What attracted you to Nano?
Nano was established to truly democratise the use of digital money. While cryptocurrencies are fundamentally supposed to be decentralised, even in their short period of existence, they have become the privilege of the few — either because of the energy use required to mine new ‘coins’ and process transactions, or because of the arcane way in which their advantages have been communicated, to appeal to tech-savvy investors.
Nano as a cryptocurrency is not only far more efficient in transaction settlement, but was launched in a way that allowed traditionally underserved communities around the world to earn and store it. It has active communities across Brazil, Venezuela, Argentina, Nigeria, Ghana, Philippines, Vietnam, and Indonesia as well as a strong presence across North America and Europe.
As a result, it has attracted a truly passionate team who are working hard to explore new use cases with the community, while also continuing to add new ways to earn and store the currency. Every interaction with the team leaves me energised, and full of ideas — which is an amazing way to work.
Why do you think Nano stands out as unique digital money?
In a world where operating costs can cripple micro-transactions, Nano is unique in that there are no inherent fees for settling transactions. In this, it provides cost-efficiency as well as instant settlement for users, with all the advantages of an open-loop network. This potential creates exciting opportunities for individuals, communities, and businesses worldwide, without exception. No fees, when coupled with instantaneous settlement, can really change the game for services that have been underserved by payment networks so far.
Nano Around The World
Moreover, a passionate, talented, and innovative community of developers, enthusiasts, and service operators share this vision for a world where using decentralized digital money could transform economies. Their energy is essential and inspiring. With the introduction of useful business tools, games, and unique onboarding apps such as WeNano, there is a constant stream of innovation and experimentation in the Nano economy. If communities are able to harness Nano for payments of value that have so far stayed informal or inefficient, those are huge wins.
As Chair of the Advisory Board, what aspects of the Nano Foundation have you become involved in?
My primary focus has been uncovering nascent opportunities that the Nano ecosystem offers and helping the team identify ways to encourage promising use-cases.
We have employed targeted research and a data-led approach in exploring how those using Nano for practical reasons are interacting with the network, and how best to support their journey.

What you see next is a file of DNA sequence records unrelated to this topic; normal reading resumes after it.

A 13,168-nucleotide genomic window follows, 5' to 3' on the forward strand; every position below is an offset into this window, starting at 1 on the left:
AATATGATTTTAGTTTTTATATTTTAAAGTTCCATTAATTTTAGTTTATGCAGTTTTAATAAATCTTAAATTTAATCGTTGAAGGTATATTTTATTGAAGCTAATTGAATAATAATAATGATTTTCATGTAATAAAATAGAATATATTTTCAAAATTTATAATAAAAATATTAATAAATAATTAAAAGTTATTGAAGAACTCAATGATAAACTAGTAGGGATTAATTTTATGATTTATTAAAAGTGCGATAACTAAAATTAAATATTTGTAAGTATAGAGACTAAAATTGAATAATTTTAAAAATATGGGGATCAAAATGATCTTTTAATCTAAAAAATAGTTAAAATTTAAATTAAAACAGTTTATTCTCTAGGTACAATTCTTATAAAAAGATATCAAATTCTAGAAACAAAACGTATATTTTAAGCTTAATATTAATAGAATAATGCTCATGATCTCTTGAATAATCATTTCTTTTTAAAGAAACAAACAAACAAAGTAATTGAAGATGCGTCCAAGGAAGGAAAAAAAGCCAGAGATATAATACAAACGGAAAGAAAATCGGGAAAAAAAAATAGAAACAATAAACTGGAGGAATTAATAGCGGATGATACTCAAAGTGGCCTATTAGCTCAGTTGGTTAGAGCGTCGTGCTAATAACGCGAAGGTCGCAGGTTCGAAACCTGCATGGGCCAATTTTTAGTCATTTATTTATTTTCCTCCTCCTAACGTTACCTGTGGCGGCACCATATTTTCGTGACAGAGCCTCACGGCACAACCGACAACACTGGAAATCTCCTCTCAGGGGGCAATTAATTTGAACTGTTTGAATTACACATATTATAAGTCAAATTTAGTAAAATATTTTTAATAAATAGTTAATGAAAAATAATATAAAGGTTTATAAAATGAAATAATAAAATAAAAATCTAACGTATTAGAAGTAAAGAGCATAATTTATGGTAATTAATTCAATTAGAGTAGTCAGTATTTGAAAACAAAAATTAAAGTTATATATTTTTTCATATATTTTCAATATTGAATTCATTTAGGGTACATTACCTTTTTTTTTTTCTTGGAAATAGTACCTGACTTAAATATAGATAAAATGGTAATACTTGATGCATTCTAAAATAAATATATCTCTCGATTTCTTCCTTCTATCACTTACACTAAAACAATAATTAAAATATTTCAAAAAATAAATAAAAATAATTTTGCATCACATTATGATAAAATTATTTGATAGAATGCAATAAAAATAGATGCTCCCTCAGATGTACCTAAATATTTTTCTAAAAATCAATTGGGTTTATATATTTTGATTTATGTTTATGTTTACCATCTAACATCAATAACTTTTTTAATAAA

Interestingly, we found that thousands of people leverage Nano as a preferred payment method when accessing micro-tasking services, to avoid losing a portion of earnings to transaction fees. The earning platforms we consulted reported that Nano was the overwhelming withdrawal method of choice for withdrawals, particularly with those from the developing world.
Working with merchants, we identified products that could address workers’ needs on these platforms and help establish compelling opportunities for users to spend their earned Nano directly.
For example, users can now complete a batch of micro-tasks via apps and services and spend their earned Nano directly on mobile and data top-ups from MTN, Lyca, and hundreds of more providers worldwide. This route gives users a viable option in avoiding the fees and restrictions associated with fiat conversation via a third-party and the need for a registered bank account.
Being able to earn Nano conveniently and spend it directly on familiar products, like Amazon gift cards or even an Uber trip via merchants like Coinsbee, is an exciting vein of natural adoption that we are keen to explore. We are now working on scaling this earn-and-spend loop out to other microtasking platforms, and continue to work closely with merchants to ensure affordable digital and real-world products are available.
What other use cases are you considering for Nano adoption?
We need to be cognizant that digital money is an entirely new construct with unique features and opportunities. Learning about how people are already using digital money to overcome problems in diverse cultures and socio-economic domains is key. We learn from, build for, and enthusiastically support our users and community.
Also, much of the evolving discussion around digital money is focused on how it can improve and complement current payment and banking infrastructure, and that is very important in helping this technology find its place alongside incumbent solutions. Take lower-value cross-border transfers as an example: users frequently pay high fees, and settlement processes are often incredibly cumbersome and expensive to operate. Indeed, for transactions of this nature, costs can be wholly prohibitive and unfairly penalize users the least equipped to afford them. Nano can disrupt this using the ability to instantly transfer value anywhere in the world, without the need to pay a fee. If you send 1 Nano, you receive 1 Nano, within seconds — it is, and should be that simple.
Who are you excited about partnering with, in the future?
Organisations processing micropayments will have a distinct advantage in using Nano, and as additional components continue to strengthen the ecosystem, the prospect is becoming increasingly attractive to them and their users. Additionally, organisations looking to reach those on the periphery of the general banking infrastructure, or wanting to leverage the much faster settlement times of Nano, can all benefit.
If you are an organisation trying to make your payments to global users more efficient or don’t like the high transaction costs of your current payment system, just drop us a line at [email protected]!